Washington and Colorado last year legalized the possession of up to an ounce of pot by adults 21 and over, with voters deciding to set up systems of state-licensed growers, processors and sellers. In August, the Department of Justice said federal authorities wouldn’t pre-empt state law as long as the states developed a sound regulatory structure.
There hasn’t been any public polling on the Portland ballot question, but marijuana-legalization supporters in the liberal city are confident it will pass.
Peter Johnson, a 28-year-old artist, is among those who favor the initiative. “I don’t think it’s a bad thing, as long as people use it in moderation, just like anything.”
But George South, 59, thinks legalization would send a message to children that it’s OK to do drugs.
Marijuana “affects your brain and slows your brain down,” he said. “It’s a drug that shouldn’t be legalized.”
Twenty states and Washington, D.C., have legalized marijuana for medical use, and it’s time to do the same for recreational use, said Mason Tvert, national communications director for the Marijuana Policy Project.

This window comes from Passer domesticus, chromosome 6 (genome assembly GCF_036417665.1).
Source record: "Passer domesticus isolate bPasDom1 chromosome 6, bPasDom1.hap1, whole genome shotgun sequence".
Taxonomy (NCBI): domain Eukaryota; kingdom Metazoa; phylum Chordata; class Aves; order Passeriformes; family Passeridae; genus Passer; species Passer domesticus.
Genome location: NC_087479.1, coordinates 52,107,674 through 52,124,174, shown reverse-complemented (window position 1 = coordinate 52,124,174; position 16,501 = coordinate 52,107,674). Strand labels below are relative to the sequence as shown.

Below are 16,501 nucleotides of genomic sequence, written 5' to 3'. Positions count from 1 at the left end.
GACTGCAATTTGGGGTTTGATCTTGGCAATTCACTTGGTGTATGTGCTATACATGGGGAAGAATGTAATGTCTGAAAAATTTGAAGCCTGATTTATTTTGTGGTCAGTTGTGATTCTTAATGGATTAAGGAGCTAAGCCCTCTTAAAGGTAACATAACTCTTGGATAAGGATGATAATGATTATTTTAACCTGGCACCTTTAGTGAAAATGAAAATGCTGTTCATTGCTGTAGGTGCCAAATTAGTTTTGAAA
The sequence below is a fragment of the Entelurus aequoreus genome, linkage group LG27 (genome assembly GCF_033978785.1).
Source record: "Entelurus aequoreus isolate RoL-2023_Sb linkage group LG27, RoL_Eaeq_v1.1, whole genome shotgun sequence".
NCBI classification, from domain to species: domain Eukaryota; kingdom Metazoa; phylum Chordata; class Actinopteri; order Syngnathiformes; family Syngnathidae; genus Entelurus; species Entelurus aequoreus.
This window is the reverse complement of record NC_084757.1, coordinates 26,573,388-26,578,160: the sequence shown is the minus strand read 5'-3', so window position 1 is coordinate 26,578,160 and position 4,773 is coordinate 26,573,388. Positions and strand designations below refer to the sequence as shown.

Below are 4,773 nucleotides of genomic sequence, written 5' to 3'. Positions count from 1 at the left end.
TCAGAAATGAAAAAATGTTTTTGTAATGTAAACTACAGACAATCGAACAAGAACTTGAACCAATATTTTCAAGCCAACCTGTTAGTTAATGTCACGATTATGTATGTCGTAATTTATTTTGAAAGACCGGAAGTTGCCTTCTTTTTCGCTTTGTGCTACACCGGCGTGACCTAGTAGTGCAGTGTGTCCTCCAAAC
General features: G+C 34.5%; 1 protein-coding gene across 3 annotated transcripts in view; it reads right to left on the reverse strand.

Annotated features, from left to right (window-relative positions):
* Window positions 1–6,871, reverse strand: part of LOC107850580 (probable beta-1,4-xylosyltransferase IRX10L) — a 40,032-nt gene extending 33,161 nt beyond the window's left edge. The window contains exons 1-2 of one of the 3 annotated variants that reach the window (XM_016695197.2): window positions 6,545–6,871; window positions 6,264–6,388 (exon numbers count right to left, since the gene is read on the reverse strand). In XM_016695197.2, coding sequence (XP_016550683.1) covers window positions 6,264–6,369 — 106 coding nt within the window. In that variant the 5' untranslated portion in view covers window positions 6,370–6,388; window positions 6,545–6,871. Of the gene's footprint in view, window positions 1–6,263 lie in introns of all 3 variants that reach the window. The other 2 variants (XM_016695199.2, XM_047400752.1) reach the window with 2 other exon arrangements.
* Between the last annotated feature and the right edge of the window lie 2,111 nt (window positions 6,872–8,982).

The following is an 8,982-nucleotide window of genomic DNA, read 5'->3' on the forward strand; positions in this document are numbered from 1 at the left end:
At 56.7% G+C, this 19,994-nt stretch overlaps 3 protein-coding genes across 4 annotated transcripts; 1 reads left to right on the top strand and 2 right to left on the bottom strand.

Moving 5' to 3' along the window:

His group has identified 10 states where it intends to support legalization efforts in the next few years. A signature-collecting drive is now underway in Alaska to force a vote in 2014, with Arizona, California, Hawaii, Maine, Maryland, Massachusetts, New Hampshire, Rhode Island and Vermont targeted for legalization in 2016 and 2017.
“I think more people than ever before recognize the fact that marijuana is actually less harmful than alcohol, and they’re questioning their beliefs about why it should be illegal,” he said. “I think there are a lot of younger people, who, like with marriage equality, are simply growing up with a different mindset with this type of social issue.
“But I also think there a lot of people in their 40s and 50s who have come to recognize that what they’ve been told about marijuana their whole lives simply isn’t true,” Tvert said.